Light rail construction claims part of PECO Manufacturing
On the Wednesday afternoon of April 10th 2013, employees, secretarial staff members, and managers, of Peco Manufacturing Company in on the east side of S.E. 17th in Brooklyn gathered for one last look out the glass door and windows of their building.
Across the street, on the west side, near S.E. Schindler and 17th, heavy machinery and cranes were dismantling the original building of Production Engineering Company (PECO), to make way for the new Portland-Milwaukie Light Rail line.
The transfer of large machines, computers, and equipment out of the painting and treatment plant in the doomed building was finally complete, and longtime workers reflected on the many hours spent finishing orders there, sharing memories of working side by side with each other.
The demolition of the PECO structure removed just one of the total of 62 buildings that are slated to come down within the year; many of them are already gone. Tri-Met Community Affairs spokeswoman Jennifer Koozer, responding by e-mail on how many other structures are involved stated that, Overall the project has 203 acquisitions. Of those 55 are entire properties, and 90 are partial.
As early as the 1930s, the area of the Brooklyn neighborhood from 17th and Powell to Schindler Street was an industrial district. But it wasnt always so.
During the 1880s, the flowing wheat fields of Gideon Tibbetts Land Claim occupied the land, accompanied by meandering streams, wild scrub brush, and small timber. In 1868 Tibbett invited the Eastside Railway (Portlands first railroad – built to connect to California) to lay rails across his land. The tracks were completed from the Clay Street riverfront all the way to Roseburg by 1872.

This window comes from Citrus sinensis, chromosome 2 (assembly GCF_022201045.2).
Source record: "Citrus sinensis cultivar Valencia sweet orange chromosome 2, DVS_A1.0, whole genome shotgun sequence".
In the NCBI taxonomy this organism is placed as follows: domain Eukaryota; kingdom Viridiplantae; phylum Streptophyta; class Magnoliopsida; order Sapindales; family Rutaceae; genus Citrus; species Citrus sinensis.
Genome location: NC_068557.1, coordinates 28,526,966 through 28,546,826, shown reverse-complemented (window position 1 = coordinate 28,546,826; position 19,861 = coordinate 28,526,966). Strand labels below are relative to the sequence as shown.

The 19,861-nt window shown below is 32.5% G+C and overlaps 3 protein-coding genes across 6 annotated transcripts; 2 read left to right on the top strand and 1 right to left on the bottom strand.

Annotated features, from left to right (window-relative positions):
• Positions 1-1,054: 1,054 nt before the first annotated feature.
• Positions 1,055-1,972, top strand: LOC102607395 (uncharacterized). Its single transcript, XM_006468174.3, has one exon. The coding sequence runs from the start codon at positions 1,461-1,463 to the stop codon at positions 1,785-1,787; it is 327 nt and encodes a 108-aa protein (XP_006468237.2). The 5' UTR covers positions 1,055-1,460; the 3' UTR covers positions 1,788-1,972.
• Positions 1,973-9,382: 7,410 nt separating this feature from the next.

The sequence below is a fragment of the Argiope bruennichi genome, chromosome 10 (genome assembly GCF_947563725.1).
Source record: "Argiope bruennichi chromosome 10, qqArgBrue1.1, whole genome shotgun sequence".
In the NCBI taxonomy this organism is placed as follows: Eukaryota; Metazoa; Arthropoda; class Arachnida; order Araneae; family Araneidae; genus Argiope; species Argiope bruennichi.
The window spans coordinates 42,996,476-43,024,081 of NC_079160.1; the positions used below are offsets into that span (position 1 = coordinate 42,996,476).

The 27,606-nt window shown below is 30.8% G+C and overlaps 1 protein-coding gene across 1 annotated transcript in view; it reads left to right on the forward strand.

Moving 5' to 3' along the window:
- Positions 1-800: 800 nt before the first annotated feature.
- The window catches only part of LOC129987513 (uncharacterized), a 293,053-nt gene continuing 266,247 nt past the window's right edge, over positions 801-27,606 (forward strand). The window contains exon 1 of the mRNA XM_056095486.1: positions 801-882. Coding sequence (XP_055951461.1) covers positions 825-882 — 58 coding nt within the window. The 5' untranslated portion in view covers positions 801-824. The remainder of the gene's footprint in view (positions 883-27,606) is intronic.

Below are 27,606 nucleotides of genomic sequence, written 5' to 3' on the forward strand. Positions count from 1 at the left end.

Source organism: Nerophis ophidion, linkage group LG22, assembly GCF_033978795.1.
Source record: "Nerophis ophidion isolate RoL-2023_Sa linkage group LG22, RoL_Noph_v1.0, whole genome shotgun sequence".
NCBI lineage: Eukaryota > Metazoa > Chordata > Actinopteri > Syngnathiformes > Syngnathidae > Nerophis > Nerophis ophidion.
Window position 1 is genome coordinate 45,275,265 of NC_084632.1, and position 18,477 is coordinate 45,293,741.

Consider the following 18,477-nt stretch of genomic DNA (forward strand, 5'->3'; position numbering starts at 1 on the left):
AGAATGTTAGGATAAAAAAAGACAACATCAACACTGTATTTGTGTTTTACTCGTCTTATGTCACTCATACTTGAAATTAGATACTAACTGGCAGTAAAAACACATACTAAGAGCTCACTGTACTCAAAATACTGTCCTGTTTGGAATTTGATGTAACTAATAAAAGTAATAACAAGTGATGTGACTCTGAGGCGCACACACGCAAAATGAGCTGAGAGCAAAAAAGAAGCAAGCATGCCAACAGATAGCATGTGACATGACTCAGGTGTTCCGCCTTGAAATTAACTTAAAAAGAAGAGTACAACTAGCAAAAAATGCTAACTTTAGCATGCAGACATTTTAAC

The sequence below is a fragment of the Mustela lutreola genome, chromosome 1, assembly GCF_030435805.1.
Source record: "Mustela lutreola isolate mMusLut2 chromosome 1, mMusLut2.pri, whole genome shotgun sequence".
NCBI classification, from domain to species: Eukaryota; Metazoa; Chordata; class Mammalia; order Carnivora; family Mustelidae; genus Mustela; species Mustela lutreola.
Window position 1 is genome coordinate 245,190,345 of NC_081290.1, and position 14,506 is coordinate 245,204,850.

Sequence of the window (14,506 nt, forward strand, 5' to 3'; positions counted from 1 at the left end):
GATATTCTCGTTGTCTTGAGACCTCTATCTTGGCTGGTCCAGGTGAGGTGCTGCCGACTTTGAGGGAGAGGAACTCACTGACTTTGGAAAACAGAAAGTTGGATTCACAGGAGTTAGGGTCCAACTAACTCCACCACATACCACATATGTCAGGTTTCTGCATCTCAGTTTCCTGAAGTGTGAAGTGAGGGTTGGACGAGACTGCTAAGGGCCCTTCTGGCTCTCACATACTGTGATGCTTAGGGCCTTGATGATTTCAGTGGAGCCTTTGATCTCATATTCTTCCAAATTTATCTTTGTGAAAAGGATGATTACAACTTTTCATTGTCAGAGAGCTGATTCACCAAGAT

The arrival of the railroad attracted German and Italian immigrants to settle in the neighborhood, and employed many in repairing rails, servicing trains, and working as conductors. By the 1920s the Southern Pacific had purchased the railway. A machine shop was set up for repairing and maintenance of train engines, while brick and wooden buildings were built to house passenger coaches and rail cars that were constructed in the so called Brooklyn Railway Shops. These were the origins of todays Brooklyn Yard.
When the 1930s rolled around, Seventeenth Street was still mainly a residential district that rimmed the railroad yards of the Southern Pacific, but the completion of the new State Super Highway (McLoughlin Boulevard – Highway 99E) in the mid 1930s changed everything.
17th Street was becoming an ideal place for light industries and small start-up companies. Easy access by truck and railway meant that companies would have supplies delivered faster and cheaper, and finished products from their factories shipped out in a timely manner.
Businesses such as the Crawford and Doherty Foundry and the Portland Wire and Iron Works had been the first large buildings and factories on the west side of the street. In 1924 the Iron Fireman Manufacturing Company had taken over the outdated Coin Manufacturing Company and built a massive warehouse at Schiller Street. By the 1950s most of the homes had been moved or torn down, and 17th Avenue was now strictly an industrial area.
The Iron Fireman Company, a heating and furnace factory, is one of the few buildings still standing as a reminder of the 1930s era.
In the beginning of the Twentieth Century, coal was replacing firewood as an economical heating source for residences and commercial buildings.
Owners of the Iron Fireman redesigned an old manual coal stoker that they found in a vacant warehouse theyd recently purchased. It became a commercial success, and when fitted to existing furnaces provided for a cleaner and cheaper form of heating for residents. In 1937, management at the Iron Fireman hired a talented and creative mechanical graduate from Oregon State College – Ralph D. McGilva, or Mac as he was called during his career.
But his time at the Iron Fireman company was short – as Mac McGilva had ambitions of starting his own company, and he effectively combined his skills to establish the Product Engineering Company.